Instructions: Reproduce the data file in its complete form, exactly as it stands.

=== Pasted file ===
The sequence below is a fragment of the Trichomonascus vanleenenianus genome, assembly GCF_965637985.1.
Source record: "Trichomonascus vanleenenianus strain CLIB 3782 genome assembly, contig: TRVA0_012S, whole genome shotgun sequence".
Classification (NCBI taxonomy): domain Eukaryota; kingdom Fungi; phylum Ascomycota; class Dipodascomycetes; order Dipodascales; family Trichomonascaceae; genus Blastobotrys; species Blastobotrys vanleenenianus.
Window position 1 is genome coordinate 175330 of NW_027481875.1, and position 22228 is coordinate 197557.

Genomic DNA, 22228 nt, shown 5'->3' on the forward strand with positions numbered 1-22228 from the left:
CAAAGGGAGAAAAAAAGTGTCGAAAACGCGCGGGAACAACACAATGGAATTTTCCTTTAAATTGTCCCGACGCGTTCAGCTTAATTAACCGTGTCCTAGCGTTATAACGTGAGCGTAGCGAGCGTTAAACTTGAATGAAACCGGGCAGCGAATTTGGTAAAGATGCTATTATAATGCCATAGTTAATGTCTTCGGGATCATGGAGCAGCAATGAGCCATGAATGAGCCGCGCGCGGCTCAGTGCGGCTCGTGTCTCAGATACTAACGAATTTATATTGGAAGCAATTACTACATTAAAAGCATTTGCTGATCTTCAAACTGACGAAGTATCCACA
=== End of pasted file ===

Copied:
The sequence below is a fragment of the Trichomonascus vanleenenianus genome, assembly GCF_965637985.1.
Source record: "Trichomonascus vanleenenianus strain CLIB 3782 genome assembly, contig: TRVA0_012S, whole genome shotgun sequence".
Classification (NCBI taxonomy): domain Eukaryota; kingdom Fungi; phylum Ascomycota; class Dipodascomycetes; order Dipodascales; family Trichomonascaceae; genus Blastobotrys; species Blastobotrys vanleenenianus.
Window position 1 is genome coordinate 175330 of NW_027481875.1, and position 22228 is coordinate 197557.

Genomic DNA, 22228 nt, shown 5'->3' on the forward strand with positions numbered 1-22228 from the left:
CAAAGGGAGAAAAAAAGTGTCGAAAACGCGCGGGAACAACACAATGGAATTTTCCTTTAAATTGTCCCGACGCGTTCAGCTTAATTAACCGTGTCCTAGCGTTATAACGTGAGCGTAGCGAGCGTTAAACTTGAATGAAACCGGGCAGCGAATTTGGTAAAGATGCTATTATAATGCCATAGTTAATGTCTTCGGGATCATGGAGCAGCAATGAGCCATGAATGAGCCGCGCGCGGCTCAGTGCGGCTCGTGTCTCAGATACTAACGAATTTATATTGGAAGCAATTACTACATTAAAAGCATTTGCTGATCTTCAAACTGACGAAGTATCCACA